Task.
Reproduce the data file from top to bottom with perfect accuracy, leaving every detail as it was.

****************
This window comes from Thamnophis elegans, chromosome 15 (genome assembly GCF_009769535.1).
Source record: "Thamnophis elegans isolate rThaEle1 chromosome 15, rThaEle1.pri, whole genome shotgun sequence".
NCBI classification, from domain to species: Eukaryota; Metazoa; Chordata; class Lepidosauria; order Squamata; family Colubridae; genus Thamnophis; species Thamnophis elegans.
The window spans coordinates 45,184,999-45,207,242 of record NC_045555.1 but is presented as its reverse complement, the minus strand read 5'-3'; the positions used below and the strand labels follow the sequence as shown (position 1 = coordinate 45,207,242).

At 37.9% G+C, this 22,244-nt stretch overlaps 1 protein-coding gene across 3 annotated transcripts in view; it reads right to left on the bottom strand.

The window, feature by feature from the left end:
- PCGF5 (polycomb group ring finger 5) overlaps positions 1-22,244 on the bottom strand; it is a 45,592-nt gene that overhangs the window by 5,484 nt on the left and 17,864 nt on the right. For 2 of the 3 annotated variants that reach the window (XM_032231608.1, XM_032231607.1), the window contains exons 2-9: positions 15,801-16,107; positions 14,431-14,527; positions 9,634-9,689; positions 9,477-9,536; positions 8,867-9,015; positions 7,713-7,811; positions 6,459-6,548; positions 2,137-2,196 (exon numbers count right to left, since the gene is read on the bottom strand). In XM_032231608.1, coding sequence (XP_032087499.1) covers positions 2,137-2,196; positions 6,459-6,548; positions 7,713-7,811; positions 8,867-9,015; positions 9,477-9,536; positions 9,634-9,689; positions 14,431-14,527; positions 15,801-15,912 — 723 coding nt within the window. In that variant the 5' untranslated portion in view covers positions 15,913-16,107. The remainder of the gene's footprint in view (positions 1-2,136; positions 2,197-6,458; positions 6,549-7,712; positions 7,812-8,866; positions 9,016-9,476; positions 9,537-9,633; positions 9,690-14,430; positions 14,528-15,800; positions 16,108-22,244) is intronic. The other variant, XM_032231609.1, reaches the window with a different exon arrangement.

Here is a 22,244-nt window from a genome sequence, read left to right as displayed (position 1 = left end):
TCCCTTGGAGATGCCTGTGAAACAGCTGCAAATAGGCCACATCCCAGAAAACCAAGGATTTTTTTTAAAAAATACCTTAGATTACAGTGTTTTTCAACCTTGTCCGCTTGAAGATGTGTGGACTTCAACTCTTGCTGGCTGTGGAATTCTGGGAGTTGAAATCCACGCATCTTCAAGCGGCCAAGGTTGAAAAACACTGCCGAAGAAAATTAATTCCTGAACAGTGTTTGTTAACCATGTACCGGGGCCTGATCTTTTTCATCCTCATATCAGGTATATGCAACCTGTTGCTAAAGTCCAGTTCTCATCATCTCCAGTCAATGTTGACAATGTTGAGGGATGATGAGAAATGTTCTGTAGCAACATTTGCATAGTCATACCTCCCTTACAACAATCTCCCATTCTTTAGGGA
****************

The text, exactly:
This window comes from Thamnophis elegans, chromosome 15 (genome assembly GCF_009769535.1).
Source record: "Thamnophis elegans isolate rThaEle1 chromosome 15, rThaEle1.pri, whole genome shotgun sequence".
NCBI classification, from domain to species: Eukaryota; Metazoa; Chordata; class Lepidosauria; order Squamata; family Colubridae; genus Thamnophis; species Thamnophis elegans.
The window spans coordinates 45,184,999-45,207,242 of record NC_045555.1 but is presented as its reverse complement, the minus strand read 5'-3'; the positions used below and the strand labels follow the sequence as shown (position 1 = coordinate 45,207,242).

At 37.9% G+C, this 22,244-nt stretch overlaps 1 protein-coding gene across 3 annotated transcripts in view; it reads right to left on the bottom strand.

The window, feature by feature from the left end:
- PCGF5 (polycomb group ring finger 5) overlaps positions 1-22,244 on the bottom strand; it is a 45,592-nt gene that overhangs the window by 5,484 nt on the left and 17,864 nt on the right. For 2 of the 3 annotated variants that reach the window (XM_032231608.1, XM_032231607.1), the window contains exons 2-9: positions 15,801-16,107; positions 14,431-14,527; positions 9,634-9,689; positions 9,477-9,536; positions 8,867-9,015; positions 7,713-7,811; positions 6,459-6,548; positions 2,137-2,196 (exon numbers count right to left, since the gene is read on the bottom strand). In XM_032231608.1, coding sequence (XP_032087499.1) covers positions 2,137-2,196; positions 6,459-6,548; positions 7,713-7,811; positions 8,867-9,015; positions 9,477-9,536; positions 9,634-9,689; positions 14,431-14,527; positions 15,801-15,912 — 723 coding nt within the window. In that variant the 5' untranslated portion in view covers positions 15,913-16,107. The remainder of the gene's footprint in view (positions 1-2,136; positions 2,197-6,458; positions 6,549-7,712; positions 7,812-8,866; positions 9,016-9,476; positions 9,537-9,633; positions 9,690-14,430; positions 14,528-15,800; positions 16,108-22,244) is intronic. The other variant, XM_032231609.1, reaches the window with a different exon arrangement.

Here is a 22,244-nt window from a genome sequence, read left to right as displayed (position 1 = left end):
TCCCTTGGAGATGCCTGTGAAACAGCTGCAAATAGGCCACATCCCAGAAAACCAAGGATTTTTTTTAAAAAATACCTTAGATTACAGTGTTTTTCAACCTTGTCCGCTTGAAGATGTGTGGACTTCAACTCTTGCTGGCTGTGGAATTCTGGGAGTTGAAATCCACGCATCTTCAAGCGGCCAAGGTTGAAAAACACTGCCGAAGAAAATTAATTCCTGAACAGTGTTTGTTAACCATGTACCGGGGCCTGATCTTTTTCATCCTCATATCAGGTATATGCAACCTGTTGCTAAAGTCCAGTTCTCATCATCTCCAGTCAATGTTGACAATGTTGAGGGATGATGAGAAATGTTCTGTAGCAACATTTGCATAGTCATACCTCCCTTACAACAATCTCCCATTCTTTAGGGA